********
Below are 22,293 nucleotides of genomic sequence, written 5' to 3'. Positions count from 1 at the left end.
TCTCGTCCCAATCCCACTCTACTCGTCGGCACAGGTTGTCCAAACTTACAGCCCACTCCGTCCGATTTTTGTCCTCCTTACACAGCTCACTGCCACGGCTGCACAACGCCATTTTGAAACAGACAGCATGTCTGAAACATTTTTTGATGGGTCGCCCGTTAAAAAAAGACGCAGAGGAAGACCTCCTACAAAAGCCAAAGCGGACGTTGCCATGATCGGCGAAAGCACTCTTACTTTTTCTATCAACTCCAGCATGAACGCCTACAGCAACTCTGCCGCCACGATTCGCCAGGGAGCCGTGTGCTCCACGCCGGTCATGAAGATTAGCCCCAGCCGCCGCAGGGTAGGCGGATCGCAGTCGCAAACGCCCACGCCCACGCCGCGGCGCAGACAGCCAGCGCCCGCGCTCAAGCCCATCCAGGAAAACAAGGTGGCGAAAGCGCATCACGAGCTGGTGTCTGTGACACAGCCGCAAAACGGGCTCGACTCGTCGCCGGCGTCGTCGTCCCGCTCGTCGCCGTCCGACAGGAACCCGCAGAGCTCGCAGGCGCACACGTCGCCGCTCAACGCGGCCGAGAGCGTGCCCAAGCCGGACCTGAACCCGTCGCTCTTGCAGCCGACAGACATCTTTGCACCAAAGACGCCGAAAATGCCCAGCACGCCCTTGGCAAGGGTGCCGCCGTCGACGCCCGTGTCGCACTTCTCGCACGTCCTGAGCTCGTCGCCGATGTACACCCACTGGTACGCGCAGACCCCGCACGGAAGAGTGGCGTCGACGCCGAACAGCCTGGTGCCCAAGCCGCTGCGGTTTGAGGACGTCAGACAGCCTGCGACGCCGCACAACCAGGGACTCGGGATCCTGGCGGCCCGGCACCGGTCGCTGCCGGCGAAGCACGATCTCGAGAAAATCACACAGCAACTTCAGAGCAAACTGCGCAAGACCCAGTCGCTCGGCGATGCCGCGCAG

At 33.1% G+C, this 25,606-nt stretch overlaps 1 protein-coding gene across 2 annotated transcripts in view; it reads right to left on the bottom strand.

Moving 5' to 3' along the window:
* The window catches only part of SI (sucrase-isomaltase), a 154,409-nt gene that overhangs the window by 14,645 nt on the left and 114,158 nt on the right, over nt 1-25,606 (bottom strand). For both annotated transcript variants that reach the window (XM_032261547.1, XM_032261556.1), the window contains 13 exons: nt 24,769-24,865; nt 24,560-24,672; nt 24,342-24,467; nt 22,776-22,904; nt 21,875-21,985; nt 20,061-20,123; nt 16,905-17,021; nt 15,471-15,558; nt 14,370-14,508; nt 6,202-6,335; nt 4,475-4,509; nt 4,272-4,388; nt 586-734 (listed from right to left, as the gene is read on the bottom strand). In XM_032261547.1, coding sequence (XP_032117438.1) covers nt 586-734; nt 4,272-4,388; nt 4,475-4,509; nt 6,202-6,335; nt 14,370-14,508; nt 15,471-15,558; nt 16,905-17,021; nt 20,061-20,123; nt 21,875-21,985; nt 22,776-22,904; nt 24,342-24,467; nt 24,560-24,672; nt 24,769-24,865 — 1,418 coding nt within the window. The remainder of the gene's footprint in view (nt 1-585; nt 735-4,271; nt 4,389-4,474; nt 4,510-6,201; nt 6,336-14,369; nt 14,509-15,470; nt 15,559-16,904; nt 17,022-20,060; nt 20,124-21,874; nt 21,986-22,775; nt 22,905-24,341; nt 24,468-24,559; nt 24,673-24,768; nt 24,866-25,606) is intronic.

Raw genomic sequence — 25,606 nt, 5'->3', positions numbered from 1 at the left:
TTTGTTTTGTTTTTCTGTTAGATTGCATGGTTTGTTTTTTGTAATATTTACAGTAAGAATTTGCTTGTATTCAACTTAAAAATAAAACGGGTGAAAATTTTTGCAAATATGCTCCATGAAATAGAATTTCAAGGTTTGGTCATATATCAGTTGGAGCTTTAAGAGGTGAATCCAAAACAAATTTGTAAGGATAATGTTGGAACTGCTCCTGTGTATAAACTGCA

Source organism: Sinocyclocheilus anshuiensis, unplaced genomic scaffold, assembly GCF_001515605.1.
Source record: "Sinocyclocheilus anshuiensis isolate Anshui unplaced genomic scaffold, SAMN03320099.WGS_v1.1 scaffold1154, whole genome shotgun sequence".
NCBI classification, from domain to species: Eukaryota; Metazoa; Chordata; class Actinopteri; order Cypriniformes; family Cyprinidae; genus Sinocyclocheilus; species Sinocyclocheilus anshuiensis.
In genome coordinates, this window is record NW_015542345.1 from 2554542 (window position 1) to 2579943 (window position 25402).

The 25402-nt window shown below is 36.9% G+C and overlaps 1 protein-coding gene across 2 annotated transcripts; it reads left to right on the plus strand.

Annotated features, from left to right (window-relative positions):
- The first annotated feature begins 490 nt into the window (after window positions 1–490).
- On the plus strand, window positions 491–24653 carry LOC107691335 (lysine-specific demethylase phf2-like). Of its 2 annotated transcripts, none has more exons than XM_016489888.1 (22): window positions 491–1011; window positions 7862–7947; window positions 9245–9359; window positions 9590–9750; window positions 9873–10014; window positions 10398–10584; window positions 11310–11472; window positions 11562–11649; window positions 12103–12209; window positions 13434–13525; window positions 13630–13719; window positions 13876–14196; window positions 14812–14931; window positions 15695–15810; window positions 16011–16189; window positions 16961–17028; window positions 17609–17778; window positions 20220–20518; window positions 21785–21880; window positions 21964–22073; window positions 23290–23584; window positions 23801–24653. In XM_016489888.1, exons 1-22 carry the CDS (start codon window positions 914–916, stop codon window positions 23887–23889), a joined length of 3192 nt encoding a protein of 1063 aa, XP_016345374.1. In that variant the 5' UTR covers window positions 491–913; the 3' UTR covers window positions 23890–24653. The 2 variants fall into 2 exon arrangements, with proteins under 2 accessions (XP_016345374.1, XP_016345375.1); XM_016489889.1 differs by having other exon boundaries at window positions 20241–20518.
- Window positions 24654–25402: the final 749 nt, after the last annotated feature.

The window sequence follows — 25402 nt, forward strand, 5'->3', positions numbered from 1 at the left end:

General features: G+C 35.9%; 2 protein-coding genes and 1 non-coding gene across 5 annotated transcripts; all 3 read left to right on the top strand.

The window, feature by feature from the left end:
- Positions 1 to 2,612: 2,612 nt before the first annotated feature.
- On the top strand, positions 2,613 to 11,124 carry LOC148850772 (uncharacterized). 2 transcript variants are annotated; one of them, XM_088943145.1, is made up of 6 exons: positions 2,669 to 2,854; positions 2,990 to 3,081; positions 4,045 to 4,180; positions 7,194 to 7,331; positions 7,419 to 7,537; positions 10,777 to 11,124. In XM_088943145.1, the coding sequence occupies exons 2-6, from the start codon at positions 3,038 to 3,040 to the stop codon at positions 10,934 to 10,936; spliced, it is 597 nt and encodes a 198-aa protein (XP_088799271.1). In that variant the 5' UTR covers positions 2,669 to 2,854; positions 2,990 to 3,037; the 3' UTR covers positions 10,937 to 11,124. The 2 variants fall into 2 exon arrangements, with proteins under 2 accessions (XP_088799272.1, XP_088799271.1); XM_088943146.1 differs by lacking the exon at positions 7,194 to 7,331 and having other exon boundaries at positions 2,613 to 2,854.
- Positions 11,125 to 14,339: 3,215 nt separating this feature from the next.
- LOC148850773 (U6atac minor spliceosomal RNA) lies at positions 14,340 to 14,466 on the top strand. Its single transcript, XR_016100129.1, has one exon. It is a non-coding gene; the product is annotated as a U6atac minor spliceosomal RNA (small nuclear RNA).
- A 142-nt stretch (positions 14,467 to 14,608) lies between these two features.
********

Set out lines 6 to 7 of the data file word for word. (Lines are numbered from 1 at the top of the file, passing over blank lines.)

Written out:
Raw genomic sequence — 25,606 nt, 5'->3', positions numbered from 1 at the left:
TTTGTTTTGTTTTTCTGTTAGATTGCATGGTTTGTTTTTTGTAATATTTACAGTAAGAATTTGCTTGTATTCAACTTAAAAATAAAACGGGTGAAAATTTTTGCAAATATGCTCCATGAAATAGAATTTCAAGGTTTGGTCATATATCAGTTGGAGCTTTAAGAGGTGAATCCAAAACAAATTTGTAAGGATAATGTTGGAACTGCTCCTGTGTATAAACTGCA